- Digging the soil is one of the most physically demanding tasks in gardening, as it involves continued bending and straightening of the back when lifting a spade of soil. It needs to be approached with care, particularly if you are not used to heavy work. Sensible shoes are essential to save you from a forked foot or worse.
- Ensure that you do not leave broken glass and other hazardous materials on the allotment. If you discover a significant amount of rubbish underneath the soil, such as broken glass, plastics etc, then please contact the SSSO who can offer some assistance in removing it from the plot.
- Tetanus or Lockjaw. This is a serious infection caused by bacterium that lives in the soil and especially manured soil. It enters the body through the tiniest abrasion, scratch, thorn, puncture or cut and a few days or weeks later the illness hits. Please make sure that you have a vaccination that can protect you against tetanus.
- Skin irritations. Wear gloves and a long-sleeved shirt when pruning plants that can cause skin irritations for example ivy, euphorbia or rue.
- Garden tools can be a hazard if they are not stored properly or are left lying around the plot when not in use. For example upturned spades and forks.
- Ensure that pesticides and fertilisers and other chemicals are kept securely locked in their own cupboard in your shed, away from children and in clearly marked containers. Do not keep them in lemonade bottles or other food containers or leave them lying around your plot. If you must use chemicals, please keep them to your own plot and do not put them on your neighbour’s plot. They may garden organically and will not thank you for it!
- When using pesticides or fertilisers ensure to wear suitable clothing.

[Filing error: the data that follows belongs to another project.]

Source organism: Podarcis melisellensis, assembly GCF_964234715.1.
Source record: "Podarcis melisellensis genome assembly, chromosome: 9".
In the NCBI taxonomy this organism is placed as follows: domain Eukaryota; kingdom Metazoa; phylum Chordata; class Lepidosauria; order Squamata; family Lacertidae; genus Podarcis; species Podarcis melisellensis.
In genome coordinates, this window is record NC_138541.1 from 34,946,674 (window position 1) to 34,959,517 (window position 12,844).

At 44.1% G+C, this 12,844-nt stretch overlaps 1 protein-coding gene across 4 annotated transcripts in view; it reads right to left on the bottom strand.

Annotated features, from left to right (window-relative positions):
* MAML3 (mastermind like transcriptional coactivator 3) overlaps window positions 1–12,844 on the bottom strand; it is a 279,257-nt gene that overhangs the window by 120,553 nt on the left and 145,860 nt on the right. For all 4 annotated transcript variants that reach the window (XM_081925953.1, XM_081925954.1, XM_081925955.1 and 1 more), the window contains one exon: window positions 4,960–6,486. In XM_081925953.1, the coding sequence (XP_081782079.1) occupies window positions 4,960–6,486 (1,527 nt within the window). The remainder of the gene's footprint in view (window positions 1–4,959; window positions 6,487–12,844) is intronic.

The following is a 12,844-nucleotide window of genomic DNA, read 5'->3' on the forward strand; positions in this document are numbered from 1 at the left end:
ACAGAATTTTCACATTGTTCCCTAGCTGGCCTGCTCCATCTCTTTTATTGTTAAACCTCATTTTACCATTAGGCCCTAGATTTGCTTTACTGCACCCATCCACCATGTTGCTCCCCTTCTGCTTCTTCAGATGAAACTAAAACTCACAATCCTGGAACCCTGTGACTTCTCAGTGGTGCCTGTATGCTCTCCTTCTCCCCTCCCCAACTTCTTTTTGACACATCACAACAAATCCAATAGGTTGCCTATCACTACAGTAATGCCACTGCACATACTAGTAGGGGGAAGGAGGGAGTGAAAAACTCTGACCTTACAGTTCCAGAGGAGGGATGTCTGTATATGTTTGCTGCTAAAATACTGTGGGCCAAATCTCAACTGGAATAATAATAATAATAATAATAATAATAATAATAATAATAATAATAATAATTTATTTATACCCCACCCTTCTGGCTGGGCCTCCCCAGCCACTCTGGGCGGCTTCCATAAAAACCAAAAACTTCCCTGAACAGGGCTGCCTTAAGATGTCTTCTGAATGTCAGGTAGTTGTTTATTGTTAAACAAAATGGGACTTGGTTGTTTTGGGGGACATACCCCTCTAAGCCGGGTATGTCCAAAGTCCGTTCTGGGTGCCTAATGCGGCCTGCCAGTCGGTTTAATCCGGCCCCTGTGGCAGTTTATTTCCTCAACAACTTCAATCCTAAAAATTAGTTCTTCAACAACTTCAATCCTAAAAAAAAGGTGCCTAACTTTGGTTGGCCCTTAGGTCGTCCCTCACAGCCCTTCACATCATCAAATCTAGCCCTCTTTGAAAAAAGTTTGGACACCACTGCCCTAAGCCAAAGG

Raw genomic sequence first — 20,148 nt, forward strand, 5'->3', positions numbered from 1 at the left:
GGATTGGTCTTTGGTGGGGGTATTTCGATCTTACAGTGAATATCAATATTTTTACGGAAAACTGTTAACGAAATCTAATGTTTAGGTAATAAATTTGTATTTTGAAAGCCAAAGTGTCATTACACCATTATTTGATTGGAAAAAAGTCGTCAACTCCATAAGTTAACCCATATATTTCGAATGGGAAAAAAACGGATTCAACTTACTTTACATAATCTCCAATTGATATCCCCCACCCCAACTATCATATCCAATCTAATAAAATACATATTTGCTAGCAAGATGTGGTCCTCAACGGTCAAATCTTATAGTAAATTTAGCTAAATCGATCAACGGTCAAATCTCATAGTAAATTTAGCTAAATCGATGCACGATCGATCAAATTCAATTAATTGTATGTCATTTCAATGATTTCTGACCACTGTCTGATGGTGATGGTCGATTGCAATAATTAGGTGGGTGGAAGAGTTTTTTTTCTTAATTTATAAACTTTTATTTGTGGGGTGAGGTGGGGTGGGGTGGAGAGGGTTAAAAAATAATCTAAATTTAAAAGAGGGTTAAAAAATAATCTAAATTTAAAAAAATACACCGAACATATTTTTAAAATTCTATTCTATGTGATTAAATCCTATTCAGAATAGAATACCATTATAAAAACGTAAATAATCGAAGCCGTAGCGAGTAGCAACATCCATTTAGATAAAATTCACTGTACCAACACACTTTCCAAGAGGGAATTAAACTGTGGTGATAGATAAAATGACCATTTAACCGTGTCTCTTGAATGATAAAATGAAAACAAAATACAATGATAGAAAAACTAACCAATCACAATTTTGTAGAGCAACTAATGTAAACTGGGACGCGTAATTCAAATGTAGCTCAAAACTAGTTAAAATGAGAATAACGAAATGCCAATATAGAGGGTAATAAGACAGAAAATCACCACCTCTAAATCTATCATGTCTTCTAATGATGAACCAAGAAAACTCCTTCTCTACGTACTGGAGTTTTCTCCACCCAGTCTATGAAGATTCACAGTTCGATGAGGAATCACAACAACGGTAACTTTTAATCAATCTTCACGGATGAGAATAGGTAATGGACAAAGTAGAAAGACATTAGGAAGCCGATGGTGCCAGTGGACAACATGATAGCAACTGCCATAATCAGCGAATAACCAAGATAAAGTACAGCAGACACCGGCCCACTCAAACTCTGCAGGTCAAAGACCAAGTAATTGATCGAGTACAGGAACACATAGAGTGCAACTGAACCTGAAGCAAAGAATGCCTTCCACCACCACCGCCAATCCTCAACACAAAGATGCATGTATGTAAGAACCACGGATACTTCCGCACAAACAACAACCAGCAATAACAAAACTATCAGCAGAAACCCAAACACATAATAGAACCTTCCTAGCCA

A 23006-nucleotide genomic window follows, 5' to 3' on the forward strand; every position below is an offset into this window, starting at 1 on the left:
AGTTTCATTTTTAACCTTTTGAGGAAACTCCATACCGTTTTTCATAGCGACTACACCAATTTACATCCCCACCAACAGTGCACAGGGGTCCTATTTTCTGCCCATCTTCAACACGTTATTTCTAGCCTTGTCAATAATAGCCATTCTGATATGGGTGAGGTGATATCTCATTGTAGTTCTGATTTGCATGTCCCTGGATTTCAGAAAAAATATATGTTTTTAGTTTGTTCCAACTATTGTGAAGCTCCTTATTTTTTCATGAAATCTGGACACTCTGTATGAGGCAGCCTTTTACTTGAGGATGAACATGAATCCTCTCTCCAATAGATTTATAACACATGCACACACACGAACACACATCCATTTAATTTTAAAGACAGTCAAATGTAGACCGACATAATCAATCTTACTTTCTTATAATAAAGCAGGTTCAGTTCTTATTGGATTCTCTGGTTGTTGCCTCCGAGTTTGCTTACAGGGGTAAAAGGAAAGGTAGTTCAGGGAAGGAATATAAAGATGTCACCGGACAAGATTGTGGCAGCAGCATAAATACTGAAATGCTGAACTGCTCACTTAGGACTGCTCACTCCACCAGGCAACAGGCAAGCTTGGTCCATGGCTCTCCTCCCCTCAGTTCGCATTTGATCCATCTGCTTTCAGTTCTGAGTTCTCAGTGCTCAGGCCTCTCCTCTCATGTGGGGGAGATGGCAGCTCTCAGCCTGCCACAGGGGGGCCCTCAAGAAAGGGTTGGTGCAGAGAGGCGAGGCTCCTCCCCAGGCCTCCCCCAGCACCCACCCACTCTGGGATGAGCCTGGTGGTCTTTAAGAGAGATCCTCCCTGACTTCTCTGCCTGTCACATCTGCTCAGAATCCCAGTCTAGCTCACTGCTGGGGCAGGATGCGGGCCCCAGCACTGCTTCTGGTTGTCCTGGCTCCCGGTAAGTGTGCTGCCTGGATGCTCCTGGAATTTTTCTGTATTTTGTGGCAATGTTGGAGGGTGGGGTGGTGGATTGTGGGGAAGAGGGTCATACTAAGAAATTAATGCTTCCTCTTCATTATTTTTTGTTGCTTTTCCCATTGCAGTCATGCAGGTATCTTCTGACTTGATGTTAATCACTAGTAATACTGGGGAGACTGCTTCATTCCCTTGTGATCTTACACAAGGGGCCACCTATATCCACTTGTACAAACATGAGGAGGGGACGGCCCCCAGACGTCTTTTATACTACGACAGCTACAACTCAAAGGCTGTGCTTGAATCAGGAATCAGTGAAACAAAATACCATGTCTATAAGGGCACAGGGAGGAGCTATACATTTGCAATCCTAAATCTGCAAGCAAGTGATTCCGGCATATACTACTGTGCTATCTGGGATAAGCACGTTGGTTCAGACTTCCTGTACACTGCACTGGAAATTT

- Please ensure that pesticides or fertilisers are disposed of responsibly. Pesticides should never be included in household rubbish, burnt, placed in skips or poured into any kind of drainage system or watercourse. If in doubt please speak to the SSSO.
- A first aid kit is a wise addition to the tools kept in the garden shed. A small selection of adhesive plasters, antiseptic ointment, a pair of tweezers for removing thorns and splinters and a gauze or lint pad to use as a compress to stop the bleeding if you are badly cut.
- Humans are at risk of infection from handling animal manure. Always wear gloves when handling any type of manure. Fresh manure should be heaped for 6 months, giving time for e-coli to break down. It is the responsibility of the plot holders for basic hygiene and to check tetanus boosters are up to date
- Most power tools need specific safety and handling training e.g. power chainsaws, strimmers, lawn mowers with metal blades and rotavators. A large rotavator can be a bit of a strain to control, so take a while to get used to it. Power strimmers, shredders, all have their dangers as well. Always follow the manufactures instructions.
- In very hot weather, especially in green houses, it is possible, although very rare, for Legionella (Legionnaires’ Disease) to multiply in warm water to potentially harmful levels. Avoid storing potting media in greenhouses or spraying fine mists.
- People at most risk of drowning in ponds are children under three years of age. Risk from drowning decreases as a child’s age increases and so their understanding of the danger. Children should be supervised on allotments at all times and must not go on other tenants plots without their express permission.
Four times a year, the Committee will carry out a risk assessment of the site. This usually involves two people inspecting the site, identifying hazards, assessing risks, and deciding on actions. Risk assessment involves listing potential risks caused by these hazards, assessing the frequency that people are exposed to those hazards, the probability of injury and the impact of such injury. Some risks are so great that immediate action must be taken, some are severe enough that some action needs to be considered, and others may need no action.
Most injuries are easily prevented. Good gardening is safe gardening and it is everyone’s responsibility to ensure that we garden in a safe manner.